BASALT, Colo. —
Rising concern over building ice jam conditions has prompted a flood advisory to be issued for the Roaring Fork River between Snowmass Canyon and Glenwood Springs.
Sunny days and cold nights can create ice chunks, and if there's enough of them, it causes something called an ice jam. The ice and other debris causes a dam to form in the river, holding water back until the jam breaks.
Then there is a surge of fast moving water, with big chunks of ice, tree limbs, and even tree trunks that moves downstream for several miles.
Wednesday was the most likely day to see an ice jam release on the Roaring Fork River, but temperatures just didn't get high enough to free the ice up.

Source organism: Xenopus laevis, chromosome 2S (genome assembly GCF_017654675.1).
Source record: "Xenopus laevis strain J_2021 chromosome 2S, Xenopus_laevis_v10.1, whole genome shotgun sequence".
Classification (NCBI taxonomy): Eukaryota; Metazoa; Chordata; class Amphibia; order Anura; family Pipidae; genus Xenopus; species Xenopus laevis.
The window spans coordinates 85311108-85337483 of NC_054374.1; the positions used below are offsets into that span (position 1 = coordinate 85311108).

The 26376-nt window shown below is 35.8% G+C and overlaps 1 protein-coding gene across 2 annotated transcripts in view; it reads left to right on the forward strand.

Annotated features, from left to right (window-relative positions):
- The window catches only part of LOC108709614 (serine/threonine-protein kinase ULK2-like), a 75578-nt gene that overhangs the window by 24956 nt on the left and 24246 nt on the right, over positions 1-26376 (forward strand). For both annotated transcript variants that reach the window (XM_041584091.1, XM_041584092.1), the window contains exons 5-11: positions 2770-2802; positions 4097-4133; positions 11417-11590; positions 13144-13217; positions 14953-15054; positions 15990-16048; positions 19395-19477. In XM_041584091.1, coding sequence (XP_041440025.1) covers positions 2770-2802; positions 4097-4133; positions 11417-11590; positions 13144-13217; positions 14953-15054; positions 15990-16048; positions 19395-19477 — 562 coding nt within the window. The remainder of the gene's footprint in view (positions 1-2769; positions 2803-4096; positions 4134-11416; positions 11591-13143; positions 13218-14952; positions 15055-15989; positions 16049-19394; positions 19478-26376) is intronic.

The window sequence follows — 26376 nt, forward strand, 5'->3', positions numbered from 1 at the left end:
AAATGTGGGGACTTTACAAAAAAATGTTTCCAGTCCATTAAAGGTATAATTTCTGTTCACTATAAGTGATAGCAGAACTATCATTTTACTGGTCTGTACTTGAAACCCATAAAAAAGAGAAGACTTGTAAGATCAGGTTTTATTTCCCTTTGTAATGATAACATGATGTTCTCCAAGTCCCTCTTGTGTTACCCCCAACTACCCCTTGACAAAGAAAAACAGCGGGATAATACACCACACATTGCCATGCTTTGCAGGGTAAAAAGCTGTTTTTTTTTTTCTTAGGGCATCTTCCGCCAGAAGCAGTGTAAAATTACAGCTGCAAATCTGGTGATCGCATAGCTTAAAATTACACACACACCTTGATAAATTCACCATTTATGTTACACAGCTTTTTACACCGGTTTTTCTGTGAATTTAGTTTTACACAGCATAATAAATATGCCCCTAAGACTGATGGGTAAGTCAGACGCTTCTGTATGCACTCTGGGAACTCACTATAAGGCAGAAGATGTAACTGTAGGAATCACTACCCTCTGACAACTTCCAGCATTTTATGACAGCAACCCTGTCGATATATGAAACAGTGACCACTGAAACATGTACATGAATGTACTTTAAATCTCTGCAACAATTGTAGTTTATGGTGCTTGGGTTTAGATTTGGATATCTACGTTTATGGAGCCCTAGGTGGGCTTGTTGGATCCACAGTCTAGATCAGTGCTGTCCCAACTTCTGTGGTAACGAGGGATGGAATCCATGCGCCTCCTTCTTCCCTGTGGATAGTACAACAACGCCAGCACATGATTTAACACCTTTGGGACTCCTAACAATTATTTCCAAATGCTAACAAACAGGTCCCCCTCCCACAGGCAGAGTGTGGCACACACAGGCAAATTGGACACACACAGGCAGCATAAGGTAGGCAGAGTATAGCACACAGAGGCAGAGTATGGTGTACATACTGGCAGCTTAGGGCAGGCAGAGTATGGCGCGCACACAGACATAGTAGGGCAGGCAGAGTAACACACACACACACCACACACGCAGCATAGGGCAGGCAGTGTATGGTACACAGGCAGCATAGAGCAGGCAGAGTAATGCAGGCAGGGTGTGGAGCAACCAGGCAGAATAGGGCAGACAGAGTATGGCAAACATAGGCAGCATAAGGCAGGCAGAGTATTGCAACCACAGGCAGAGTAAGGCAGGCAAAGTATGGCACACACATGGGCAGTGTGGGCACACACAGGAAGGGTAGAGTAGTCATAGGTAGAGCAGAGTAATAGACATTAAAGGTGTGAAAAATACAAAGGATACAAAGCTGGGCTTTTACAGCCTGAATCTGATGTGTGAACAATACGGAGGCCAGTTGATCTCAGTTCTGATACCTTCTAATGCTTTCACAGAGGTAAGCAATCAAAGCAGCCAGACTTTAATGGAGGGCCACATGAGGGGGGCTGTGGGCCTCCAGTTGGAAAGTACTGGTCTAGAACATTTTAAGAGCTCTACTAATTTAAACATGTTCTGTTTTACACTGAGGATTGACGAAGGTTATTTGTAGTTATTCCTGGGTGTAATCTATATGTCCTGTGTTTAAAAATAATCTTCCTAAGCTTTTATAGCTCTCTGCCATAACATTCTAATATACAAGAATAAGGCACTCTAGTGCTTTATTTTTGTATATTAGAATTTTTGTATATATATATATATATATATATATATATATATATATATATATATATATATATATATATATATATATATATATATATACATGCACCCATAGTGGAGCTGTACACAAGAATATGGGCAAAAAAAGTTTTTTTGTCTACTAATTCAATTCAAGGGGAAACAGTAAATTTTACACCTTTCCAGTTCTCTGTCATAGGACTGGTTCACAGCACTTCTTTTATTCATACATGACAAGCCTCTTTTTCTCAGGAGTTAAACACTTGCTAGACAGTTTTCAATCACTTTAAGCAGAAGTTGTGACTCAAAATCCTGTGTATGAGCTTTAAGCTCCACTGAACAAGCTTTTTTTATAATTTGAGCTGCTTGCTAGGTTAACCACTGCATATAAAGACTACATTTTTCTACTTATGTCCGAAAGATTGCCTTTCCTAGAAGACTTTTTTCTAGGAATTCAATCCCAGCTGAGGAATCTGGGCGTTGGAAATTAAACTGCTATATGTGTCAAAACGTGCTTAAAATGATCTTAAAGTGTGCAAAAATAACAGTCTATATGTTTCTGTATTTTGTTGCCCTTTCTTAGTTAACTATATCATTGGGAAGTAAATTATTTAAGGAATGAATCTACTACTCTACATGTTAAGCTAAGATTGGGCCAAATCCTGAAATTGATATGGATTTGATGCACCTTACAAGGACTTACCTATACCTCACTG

Conditions are just concerning enough to likely keep that flood advisory in place until Sunday.
"In 2019, we had a historic number of these, with 10 events recorded through the winter of '18 and '19," said Rick Lofaro, the executive director of the Roaring Fork Conservancy.
Lofaro said the first event in January of 2019 pushed the stream gauge from 250 cfs (cubic feet per second) up to 1400 cfs immediately.
"It was just massive release with a lot of power," Lofaro said.
Lofaro said he has never seen any ice dam on the Roaring Fork or the Frying Pan escape its banks and cause flooding, but the main concern is for human safety.
"The unique situation we have here is a year-round trout fishing season and a gold medal river that is within walking distance of Basalt, and that is really the concern more so than flooding," Lofaro said.
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